AudienceChildren and families, Early years, Primary school
Learning stageEarly years, Early Stage 1, Stage 1, Stage 2, Stage 3
Curriculum areaScience and Technology, Creative Arts
Resource typeCreative, Science based
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Fossils are the remains of past life preserved in rock, soil or amber. There are different types of fossils because remains can be preserved in a variety of ways. An impression fossil forms when the remains of the living thing decay completely but leave an impression in the sediment. They can be of an external shape or internal space.
Students can make their own impression fossil to help them understand and be able to explain how some fossils are formed, and why they are important.
The Australian Museum Palaeontology collection consists of specimens of fossil invertebrates, vertebrates and plants, most of which are Australian.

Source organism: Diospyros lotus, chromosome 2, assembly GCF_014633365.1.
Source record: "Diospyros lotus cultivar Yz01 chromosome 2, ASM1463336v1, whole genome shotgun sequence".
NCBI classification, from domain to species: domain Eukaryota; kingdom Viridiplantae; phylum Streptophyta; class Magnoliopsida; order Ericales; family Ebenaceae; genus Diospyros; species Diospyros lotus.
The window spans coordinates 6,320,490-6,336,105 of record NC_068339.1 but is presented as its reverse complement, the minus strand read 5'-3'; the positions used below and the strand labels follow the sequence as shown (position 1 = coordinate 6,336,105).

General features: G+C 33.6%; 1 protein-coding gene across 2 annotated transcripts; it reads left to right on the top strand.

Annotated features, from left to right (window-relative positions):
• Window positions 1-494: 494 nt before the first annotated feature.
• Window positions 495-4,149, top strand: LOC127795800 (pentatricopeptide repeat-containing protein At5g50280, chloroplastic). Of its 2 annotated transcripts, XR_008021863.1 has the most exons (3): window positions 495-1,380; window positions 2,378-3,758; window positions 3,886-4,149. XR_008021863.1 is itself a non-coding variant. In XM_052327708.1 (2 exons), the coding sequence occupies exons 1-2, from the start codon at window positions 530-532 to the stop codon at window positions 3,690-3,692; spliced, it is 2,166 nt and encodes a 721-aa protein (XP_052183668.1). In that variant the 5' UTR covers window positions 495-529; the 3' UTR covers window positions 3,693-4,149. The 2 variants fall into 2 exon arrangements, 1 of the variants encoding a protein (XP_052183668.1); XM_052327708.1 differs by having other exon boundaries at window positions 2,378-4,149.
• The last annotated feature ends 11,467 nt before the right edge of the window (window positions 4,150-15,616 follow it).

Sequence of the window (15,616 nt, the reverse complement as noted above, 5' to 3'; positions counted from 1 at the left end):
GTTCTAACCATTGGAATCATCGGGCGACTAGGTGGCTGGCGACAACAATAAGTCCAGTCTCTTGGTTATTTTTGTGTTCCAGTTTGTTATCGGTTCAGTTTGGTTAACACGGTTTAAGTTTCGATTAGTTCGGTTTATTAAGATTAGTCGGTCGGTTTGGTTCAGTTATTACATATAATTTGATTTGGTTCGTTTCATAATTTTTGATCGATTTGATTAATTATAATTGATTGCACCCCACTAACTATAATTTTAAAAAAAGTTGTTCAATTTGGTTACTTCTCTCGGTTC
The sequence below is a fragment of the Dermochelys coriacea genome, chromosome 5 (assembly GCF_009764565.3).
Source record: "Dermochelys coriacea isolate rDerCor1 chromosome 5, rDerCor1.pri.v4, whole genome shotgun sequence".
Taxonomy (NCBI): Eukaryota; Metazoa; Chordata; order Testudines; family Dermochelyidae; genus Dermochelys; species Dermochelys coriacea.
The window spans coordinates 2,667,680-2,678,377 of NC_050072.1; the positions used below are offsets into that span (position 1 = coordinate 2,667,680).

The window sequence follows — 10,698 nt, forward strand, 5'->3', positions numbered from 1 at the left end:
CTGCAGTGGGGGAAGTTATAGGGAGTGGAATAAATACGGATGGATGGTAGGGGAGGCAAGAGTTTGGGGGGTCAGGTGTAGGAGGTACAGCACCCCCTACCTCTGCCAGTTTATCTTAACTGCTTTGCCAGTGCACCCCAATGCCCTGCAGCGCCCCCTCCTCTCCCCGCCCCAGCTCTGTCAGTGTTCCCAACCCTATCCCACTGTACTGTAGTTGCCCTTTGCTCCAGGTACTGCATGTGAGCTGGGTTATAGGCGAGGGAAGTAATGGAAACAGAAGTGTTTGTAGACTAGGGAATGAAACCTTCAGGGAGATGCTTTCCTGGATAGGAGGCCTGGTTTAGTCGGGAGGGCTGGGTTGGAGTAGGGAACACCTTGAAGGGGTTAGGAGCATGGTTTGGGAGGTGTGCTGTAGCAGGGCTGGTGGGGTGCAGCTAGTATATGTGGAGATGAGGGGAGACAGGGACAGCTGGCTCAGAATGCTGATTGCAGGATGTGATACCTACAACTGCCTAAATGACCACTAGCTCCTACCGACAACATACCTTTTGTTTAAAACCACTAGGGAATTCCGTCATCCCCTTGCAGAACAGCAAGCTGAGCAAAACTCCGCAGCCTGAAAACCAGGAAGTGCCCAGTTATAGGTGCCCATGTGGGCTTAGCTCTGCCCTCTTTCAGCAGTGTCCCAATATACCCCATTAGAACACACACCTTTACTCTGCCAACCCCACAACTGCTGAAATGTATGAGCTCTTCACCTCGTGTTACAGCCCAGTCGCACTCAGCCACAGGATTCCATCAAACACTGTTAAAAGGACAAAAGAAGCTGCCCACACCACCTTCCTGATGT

The collection is the largest of its kind in Australia and is estimated at 164,315 specimens.
Palaeontology collecting at the Australian Museum began in the 1800's and continues today.
The goal of Australian Museum palaeontologists is to increase knowledge of ancient animals and plants by collecting and studying their fossilised remains. New discoveries often cause existing specimens to be reassessed, which enhances our understanding of the evolution of life on Earth.
- Fossils aren’t just formed from dinosaur bones, they have also formed from ancient plants, bacteria, fungi, and other prehistoric animals as well.
- The fossil of a bone doesn't have any bone in it! A fossilised skeleton or body remnant has the same shape as the original, but is chemically more like a rock.
- Fossils help us to learn about what the climate/weather was like in the past
- Fossils can tell us about how ancient animals and plants grew, what they ate, and how they interacted with each other.
- How are fossils formed?
- Why are fossils important?
- What can fossils tell us about the past?